I made a big mistake that cost me my iPhoto library. Frustrated with how iphoto 08 handles the library I right click the library and "show package co tents" I then added the "originals" folder to the sidebar. This was seemingly great because I then had access to my photos with out showing the package contents... I renamed the sidebar entry to "iPhoto" and the next day I noticed that my photos were not showing up in iPhoto.... I didn't even think that the folder got re named, I just thought that I lost my originals folder some how. Instead of looking in my package for a iPhoto folder I tried to restore the library. Now all of my photos are missing. Thankfully I had a semi recent back up at home, however I'm still missing the past months worth of imports... Ugh! Side note: please excuse any typos I'm writing this message on my iPod touch as my laptop is sick at the shop



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A caution on network-based aliases and the sidebar
Authored by: lieb on Nov 08, '07 06:17:21PM

I discovered this some time ago. I work with several web servers that use the same name for their document directory. So I named the folders in my Finder sidebar with the server names. Boy was I surprised when my web server coulnd't find its documents anymore. On, and these servers are Linux mounted with SMB so its not just a Mac to Mac thing.
Paul



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A caution on network-based aliases and the sidebar
Authored by: davidm on Nov 08, '07 06:41:32PM

Another sidebar issue: when I drag folders from my iDisk (mirrored locally) to the sidebar, they disappear from the sidebar on restart or re-login. This seriously disrupts my workflow as I am always working with files on my iDisk from both my two Macs. Having to recreate the same items in the sidebar every day is no fun.

David



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A caution on network-based aliases and the sidebar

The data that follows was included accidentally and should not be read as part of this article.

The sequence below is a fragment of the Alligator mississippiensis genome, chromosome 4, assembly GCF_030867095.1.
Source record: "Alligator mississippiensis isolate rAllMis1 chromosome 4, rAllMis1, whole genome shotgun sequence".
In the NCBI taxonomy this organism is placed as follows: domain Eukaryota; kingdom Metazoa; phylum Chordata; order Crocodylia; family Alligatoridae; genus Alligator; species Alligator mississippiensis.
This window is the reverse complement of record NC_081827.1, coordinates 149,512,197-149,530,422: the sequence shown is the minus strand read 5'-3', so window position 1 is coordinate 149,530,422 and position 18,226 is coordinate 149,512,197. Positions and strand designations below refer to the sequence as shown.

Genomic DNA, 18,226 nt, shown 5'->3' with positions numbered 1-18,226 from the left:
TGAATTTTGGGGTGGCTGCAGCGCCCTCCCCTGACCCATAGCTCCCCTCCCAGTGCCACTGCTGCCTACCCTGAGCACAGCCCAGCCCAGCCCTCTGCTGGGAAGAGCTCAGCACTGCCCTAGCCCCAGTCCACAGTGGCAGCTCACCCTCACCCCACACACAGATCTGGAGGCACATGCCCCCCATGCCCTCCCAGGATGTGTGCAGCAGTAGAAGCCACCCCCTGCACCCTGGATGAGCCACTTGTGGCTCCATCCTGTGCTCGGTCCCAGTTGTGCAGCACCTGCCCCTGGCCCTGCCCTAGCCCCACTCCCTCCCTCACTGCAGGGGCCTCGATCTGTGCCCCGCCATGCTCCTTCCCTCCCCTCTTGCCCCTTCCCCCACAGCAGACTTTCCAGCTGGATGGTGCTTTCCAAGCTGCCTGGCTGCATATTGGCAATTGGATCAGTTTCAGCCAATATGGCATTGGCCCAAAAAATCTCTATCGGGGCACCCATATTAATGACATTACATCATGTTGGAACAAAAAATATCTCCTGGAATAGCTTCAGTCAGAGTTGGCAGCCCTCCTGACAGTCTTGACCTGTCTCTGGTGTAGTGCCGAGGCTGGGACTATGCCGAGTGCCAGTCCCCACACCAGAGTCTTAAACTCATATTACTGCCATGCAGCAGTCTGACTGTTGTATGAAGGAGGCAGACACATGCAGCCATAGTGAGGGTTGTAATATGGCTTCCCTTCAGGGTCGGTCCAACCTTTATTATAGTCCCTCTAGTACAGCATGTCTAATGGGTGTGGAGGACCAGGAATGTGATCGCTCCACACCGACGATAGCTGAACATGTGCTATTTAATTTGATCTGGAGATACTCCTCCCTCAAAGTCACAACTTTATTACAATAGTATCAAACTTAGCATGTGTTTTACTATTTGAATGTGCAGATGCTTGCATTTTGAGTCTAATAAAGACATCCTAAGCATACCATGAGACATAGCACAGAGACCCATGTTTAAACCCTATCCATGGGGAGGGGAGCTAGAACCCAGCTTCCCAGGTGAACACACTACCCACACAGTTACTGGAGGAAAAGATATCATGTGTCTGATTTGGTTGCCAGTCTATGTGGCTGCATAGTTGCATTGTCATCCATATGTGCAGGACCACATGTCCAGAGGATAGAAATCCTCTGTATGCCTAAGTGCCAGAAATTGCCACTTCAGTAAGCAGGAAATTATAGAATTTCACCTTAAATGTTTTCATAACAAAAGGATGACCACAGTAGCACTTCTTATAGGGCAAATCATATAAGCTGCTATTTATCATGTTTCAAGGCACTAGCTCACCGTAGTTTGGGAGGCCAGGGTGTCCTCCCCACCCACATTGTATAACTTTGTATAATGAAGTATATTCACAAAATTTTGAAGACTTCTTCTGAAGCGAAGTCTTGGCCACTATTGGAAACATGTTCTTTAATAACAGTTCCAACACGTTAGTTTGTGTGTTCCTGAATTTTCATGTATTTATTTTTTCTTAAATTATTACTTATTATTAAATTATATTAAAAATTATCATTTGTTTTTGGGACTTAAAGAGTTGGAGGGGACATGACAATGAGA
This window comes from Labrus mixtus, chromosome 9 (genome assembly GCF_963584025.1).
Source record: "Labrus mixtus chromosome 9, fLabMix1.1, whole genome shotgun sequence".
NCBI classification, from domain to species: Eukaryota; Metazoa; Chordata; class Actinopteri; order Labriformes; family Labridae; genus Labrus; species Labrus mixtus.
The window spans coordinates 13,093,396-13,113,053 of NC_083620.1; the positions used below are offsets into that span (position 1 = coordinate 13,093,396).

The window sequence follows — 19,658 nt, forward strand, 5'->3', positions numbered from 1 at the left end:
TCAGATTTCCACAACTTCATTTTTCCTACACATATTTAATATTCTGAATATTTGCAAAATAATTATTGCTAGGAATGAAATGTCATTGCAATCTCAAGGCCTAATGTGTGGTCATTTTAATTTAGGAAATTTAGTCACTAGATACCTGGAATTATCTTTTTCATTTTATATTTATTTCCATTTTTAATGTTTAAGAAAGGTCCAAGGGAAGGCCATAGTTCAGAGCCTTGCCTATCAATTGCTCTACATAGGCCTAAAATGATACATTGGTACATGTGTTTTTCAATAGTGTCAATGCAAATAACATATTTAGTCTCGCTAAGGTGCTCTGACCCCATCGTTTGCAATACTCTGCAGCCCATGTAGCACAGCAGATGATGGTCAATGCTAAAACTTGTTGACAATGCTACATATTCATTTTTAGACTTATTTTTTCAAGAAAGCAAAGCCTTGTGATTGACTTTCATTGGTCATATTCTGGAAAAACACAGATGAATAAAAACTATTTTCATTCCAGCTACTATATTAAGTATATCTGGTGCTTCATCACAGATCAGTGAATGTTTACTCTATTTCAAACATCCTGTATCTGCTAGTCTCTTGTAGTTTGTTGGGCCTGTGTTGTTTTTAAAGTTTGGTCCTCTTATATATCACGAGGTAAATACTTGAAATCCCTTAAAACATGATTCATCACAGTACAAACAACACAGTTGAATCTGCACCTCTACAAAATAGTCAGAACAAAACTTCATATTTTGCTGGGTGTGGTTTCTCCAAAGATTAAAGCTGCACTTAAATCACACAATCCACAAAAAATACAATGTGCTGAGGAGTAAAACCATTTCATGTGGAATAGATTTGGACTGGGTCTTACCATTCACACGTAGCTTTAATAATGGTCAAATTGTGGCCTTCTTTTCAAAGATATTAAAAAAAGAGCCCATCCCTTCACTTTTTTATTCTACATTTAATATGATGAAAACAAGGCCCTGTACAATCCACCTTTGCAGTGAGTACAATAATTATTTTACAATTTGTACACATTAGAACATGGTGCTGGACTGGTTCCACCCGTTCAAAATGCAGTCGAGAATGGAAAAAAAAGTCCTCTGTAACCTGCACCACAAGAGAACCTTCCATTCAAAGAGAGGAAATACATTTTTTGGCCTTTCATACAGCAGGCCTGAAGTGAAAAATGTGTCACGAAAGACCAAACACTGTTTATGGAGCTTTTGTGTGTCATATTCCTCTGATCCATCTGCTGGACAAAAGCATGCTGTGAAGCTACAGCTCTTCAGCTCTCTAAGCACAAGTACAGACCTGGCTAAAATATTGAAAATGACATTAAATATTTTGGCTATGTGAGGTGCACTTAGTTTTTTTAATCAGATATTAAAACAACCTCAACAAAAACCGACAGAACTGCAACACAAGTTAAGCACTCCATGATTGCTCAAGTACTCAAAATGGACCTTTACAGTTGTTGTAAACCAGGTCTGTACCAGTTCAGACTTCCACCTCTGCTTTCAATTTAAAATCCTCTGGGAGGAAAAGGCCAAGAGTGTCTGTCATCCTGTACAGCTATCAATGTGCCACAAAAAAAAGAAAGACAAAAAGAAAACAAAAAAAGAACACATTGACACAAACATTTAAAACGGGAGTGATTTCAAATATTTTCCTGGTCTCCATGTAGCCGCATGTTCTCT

Authored by: astrosmash on Nov 08, '07 07:32:33PM

It doesn't surprise me that the Finder sidebar dereferences aliases. Having written similar functionality in a Windows application a few years back, it's not terribly clear how aliases should be handled. You can make a case either way, and certainly there are lots of reasons why dereferencing an alias can make things easier for the user.

Of course, the big hint is that when you drag "Movies alias" to the sidebar it shows up as "Movies", and there's no Alias icon. Despite that, I think most people would expect "Rename" to rename only the link in the side bar, not the file itself. The UI is misleading.

And the there's the Dock, which does not dereference aliases. Oh, well.



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A caution on network-based aliases and the sidebar
Authored by: robg on Nov 08, '07 07:54:56PM

I guess my expectation is that an object in the sidebar is still in the Finder, and as such, it should follow the rules of the Finder. Aliases in the Finder are not dereferenced, yet that very same folder is dereferenced when placed in the sidebar.

Very weird.

-rob.



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A caution on network-based aliases and the sidebar
Authored by: osxpounder on Nov 08, '07 09:05:15PM

"The sidebar sure isn't very intuitive."

I agree.

My big beef with it till now had been that I can't drag an item from an external drive without it disappearing from the Sidebar later when the drive isn't mounted. I wish they would just act like aliases.

I feel the same way about Dock items. I think the "poof" animaton and the action of dragging things off the Dock is all wrong, and confuses more than it helps. If you want to get something off the Dock, seems to me the logical thing to do is drag it into the Trash. Sheesh.